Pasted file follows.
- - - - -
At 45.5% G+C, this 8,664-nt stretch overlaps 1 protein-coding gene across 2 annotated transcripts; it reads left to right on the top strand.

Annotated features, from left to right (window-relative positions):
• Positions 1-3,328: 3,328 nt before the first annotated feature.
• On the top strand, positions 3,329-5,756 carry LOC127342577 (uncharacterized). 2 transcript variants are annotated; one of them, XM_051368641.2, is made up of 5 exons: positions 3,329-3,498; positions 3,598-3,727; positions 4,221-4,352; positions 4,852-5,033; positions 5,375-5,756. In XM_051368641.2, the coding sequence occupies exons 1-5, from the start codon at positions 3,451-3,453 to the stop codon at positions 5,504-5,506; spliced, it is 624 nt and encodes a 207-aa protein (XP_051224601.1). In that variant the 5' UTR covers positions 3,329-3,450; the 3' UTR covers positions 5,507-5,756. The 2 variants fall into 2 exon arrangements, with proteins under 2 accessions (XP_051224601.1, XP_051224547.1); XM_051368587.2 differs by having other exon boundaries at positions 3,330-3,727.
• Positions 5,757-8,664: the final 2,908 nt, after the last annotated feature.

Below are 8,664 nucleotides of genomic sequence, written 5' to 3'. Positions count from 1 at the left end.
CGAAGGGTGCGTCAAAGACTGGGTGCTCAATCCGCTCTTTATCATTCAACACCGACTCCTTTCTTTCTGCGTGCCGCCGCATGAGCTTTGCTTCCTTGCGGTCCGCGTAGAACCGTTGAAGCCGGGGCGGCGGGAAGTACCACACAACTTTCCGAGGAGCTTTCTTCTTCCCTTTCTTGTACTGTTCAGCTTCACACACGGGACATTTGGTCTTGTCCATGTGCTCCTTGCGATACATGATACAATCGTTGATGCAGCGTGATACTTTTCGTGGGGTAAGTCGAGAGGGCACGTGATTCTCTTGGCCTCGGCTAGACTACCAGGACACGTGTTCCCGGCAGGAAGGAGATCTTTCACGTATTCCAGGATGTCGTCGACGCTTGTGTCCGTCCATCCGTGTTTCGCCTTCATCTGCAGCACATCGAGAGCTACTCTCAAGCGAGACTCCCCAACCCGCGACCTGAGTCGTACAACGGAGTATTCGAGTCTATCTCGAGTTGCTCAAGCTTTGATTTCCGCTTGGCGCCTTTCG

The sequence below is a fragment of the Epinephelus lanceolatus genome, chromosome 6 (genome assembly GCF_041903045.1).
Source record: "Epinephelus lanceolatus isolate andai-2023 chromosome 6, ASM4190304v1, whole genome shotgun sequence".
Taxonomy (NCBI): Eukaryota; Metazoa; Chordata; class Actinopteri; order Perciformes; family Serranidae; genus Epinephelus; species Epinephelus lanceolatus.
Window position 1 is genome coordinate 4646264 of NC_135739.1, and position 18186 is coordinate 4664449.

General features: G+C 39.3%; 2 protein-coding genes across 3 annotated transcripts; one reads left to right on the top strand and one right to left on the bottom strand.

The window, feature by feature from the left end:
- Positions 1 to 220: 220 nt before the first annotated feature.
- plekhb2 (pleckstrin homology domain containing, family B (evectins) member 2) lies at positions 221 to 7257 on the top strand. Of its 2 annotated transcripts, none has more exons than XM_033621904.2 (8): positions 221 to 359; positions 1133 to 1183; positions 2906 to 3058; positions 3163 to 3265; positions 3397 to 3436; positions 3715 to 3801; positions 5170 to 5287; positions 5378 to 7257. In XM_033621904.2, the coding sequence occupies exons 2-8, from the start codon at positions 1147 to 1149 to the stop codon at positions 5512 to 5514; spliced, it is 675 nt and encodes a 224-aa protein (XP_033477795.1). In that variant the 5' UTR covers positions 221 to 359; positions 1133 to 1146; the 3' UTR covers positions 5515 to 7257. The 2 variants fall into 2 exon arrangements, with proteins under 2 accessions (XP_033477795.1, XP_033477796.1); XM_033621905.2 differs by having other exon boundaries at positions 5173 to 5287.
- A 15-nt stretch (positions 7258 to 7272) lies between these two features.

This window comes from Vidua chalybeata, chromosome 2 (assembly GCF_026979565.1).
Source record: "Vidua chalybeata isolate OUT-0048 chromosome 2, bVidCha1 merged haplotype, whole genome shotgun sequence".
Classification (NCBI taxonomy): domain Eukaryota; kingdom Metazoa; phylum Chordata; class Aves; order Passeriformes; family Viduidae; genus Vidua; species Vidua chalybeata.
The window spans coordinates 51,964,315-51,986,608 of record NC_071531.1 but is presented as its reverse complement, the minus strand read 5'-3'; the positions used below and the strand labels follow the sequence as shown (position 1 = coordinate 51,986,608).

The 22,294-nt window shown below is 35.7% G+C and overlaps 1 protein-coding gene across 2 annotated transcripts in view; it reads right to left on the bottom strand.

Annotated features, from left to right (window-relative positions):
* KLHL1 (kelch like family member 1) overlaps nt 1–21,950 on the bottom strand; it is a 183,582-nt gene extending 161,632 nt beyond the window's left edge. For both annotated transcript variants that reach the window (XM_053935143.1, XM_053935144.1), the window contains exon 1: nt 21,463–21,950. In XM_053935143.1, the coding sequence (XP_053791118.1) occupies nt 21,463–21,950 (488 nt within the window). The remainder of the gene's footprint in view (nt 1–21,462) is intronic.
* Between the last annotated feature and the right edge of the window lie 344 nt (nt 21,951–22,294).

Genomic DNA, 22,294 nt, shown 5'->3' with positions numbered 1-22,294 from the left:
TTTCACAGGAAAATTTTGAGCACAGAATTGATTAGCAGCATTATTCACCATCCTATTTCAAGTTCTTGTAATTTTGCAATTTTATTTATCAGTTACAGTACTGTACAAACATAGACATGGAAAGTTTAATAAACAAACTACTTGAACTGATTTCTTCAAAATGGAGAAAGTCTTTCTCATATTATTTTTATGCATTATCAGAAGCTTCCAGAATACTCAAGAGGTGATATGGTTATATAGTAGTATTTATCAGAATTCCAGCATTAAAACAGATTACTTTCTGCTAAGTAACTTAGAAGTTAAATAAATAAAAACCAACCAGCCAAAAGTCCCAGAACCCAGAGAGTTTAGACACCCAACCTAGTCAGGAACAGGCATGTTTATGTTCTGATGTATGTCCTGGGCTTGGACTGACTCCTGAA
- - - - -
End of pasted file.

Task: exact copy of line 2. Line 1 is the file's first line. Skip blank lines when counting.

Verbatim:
Annotated features, from left to right (window-relative positions):